As Henry fought off the blackness, his stomach erupted with a hot spray of cheap red wine and gastric acid. Zach quickly flung him away, into the mud, then addressed the circle of stunned onlookers. “I guess it ain’t really Ozzfest until some fucked-up shit happens,” he shrugged. The crowd silently parted for Zach as he made his way back to his blanket.
The woman who opened the door greeted him enthusiastically. “Welcome!” she cried. “Please, come inside.”
Henry stepped into the foyer of the mansion. “I, um—I’m looking for a girl,” he stammered.
“We know who you are,” cooed the woman. “And you’ve come to the right place.”
The woman stepped aside and gestured toward two beautiful ladies standing at the back of the room. Both were clad in magnificent gowns, and they eyed Henry with undisguised hunger.
An older man stood by their side, and he stepped forward to greet his guest. “You grace us with your presence, my lord,” he said with a bow. “These are my stepdaughters, and they have been eagerly awaiting your visit.”
“Oh. OK,” said Henry, confused. “Well, I have this brooch—”
“A brooch?” muttered the stepdaughter on the left. “But I thought—”
She and her sister exchanged crestfallen glances and then looked downward. For the first time Henry noticed that their shoes were soaked with blood.
A moment passed. “Never mind,” said the sister on the right. She hobbled forward, wincing with each step, then stopped before Henry and composed herself.
“It was I you danced with last night at the ball,” she said. “You have only to pin the brooch to my gown to know this as the truth.”
“The ball?” said Henry, his face the very picture of perplexity. He looked from one sister to the other, recognizing neither. “No, last night I—”
Then, abruptly, Henry’s befuddlement melted into chagrin. “Ohhhhh, no,” he moaned. He turned to father and asked, “What kind of story is this?”
“Oh, you know,” said the elder. “Fable. Thinly disguised morality tale, that sort of thing.” He jerked his head toward a doorway, through which Henry could see the kitchen. “I could bring out my real daughter, the cinder maid, if you want to cut to the chase.”
“No, no,” said Henry in embarrassment. “I—I think I’m at the wrong house. This was supposed to be, like, a spooky ghost story.”
Henry’s mortification deepened as the father burst out in laughter. “I’m so sorry to have bothered you,” Henry said sheepishly.
“No worries,” said the father, waving away the apology. “Happens all the time, to tell the truth. That’s the problem with these stories, you know: They never actually describe the house. It’s always just ‘her home’ or ‘an older house,’ so they all wind up looking the same.”
Henry visibly relaxed as the father continued. “We get folks from other genres here all the time. A coupla months ago we had a guy from a crime noir story. He kicked in the door, pulled a .38 special, and demanded to know where he could find ‘The Mook.’ We had a good laugh over that one, once we got it all sorted out.”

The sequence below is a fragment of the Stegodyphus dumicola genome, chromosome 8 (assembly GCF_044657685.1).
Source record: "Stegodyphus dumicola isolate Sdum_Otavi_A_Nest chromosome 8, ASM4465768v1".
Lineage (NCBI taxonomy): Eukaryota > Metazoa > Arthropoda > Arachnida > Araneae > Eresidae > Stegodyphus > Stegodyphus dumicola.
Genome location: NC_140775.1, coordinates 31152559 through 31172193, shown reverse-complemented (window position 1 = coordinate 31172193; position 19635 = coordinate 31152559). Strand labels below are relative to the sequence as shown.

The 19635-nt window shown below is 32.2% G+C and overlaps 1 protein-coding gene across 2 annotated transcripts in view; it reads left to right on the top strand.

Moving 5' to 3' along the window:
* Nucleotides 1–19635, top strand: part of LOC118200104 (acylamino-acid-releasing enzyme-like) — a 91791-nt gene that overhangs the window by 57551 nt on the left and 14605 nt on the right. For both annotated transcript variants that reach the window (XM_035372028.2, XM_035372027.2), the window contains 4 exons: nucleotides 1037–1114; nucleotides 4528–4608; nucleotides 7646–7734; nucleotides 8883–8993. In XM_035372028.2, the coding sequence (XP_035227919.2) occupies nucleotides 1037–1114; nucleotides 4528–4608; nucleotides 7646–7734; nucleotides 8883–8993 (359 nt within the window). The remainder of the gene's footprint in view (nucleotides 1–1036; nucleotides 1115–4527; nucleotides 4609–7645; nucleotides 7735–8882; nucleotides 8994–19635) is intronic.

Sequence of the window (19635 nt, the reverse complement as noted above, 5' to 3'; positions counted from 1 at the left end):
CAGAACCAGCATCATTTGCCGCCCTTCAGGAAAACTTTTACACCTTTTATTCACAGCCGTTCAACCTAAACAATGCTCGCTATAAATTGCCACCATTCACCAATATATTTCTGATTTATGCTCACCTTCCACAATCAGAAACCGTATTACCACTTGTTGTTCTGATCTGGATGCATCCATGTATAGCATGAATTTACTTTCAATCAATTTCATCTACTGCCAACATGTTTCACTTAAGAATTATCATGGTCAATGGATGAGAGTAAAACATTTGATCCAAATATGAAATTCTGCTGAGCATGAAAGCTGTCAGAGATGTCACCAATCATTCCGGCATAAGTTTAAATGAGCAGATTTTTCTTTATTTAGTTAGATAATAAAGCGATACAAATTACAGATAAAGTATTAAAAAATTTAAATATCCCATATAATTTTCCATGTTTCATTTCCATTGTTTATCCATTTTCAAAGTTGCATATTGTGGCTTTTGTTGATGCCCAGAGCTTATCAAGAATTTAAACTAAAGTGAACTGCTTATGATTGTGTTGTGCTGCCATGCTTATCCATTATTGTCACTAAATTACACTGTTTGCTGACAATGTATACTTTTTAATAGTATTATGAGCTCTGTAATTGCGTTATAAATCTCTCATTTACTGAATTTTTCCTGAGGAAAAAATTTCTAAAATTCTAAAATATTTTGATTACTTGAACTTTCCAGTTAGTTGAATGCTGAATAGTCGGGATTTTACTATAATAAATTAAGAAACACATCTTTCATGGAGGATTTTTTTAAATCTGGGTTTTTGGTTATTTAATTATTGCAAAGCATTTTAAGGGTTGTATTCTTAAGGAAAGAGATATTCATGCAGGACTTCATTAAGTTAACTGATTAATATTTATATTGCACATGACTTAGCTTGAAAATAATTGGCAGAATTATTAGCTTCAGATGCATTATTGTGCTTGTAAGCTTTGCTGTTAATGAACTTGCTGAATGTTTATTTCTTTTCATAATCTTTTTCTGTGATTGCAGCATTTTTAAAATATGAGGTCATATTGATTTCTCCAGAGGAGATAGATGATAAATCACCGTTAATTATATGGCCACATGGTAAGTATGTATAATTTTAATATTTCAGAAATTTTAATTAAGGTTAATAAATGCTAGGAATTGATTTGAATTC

There was an awkward pause after the father finished chuckling. Eventually Henry broke the silence. “Look, I’ve kept you long enough,” he said. “I’ll get going and leave you alone.”
“Hang on,” said the father, putting a hand on the boy’s shoulder. “You said you were looking for a scary story? Well, look: This is one of those original fairy tales, not that Disneyfied crap. So if you want to hang out for a few more minutes, you might get a suitable ending after all.”
Henry looked dubious. “Probably not the ending you were expecting,” conceded the father. “But horror stories that end unexpectedly are always the best kind anyway.”
Having imposed on the family thus far, Henry figured it would be impolite to decline the father’s offer. So Henry agreed to stay. The cinder maid brought mugs of ale, and they sat at the table, swapping tales. The father groused about the three pigs that lived next door; Henry told of the time he had returned home from a date to find a hook on the handle of his car door.
Then, suddenly, the front window exploded inward, and a flock of pigeons burst into the room. The bird swarmed the two stepdaughters and pecked out their eyes!!
Thus, for their wickedness and falsehood, they were punished with blindness as long as they lived.
“Awesome,” Henry said to their father. “Thanks!”
Henry tried to remind himself not to start blathering aimlessly as he knew he usually did when nervous, especially when meeting a girl’s parents. After a few moments a man, looking to be in his late 40s, balding, wearing boxers, a sleeveless undershirt, a bathrobe and slippers appeared at the door. He looked half-awake and regarded Henry blankly with his mouth hanging slightly open. He said nothing, which made Henry even more nervous.
Henry held up Susannah’s brooch and said, “Good morning, Mr.—Um, funny thing: I guess I don’t know your last name. Susannah never told me her last name, so—well, not really her fault, it just never came up last night. Susannah is your daughter, isn’t she?”
The man said nothing, but held the same slack stare on Henry.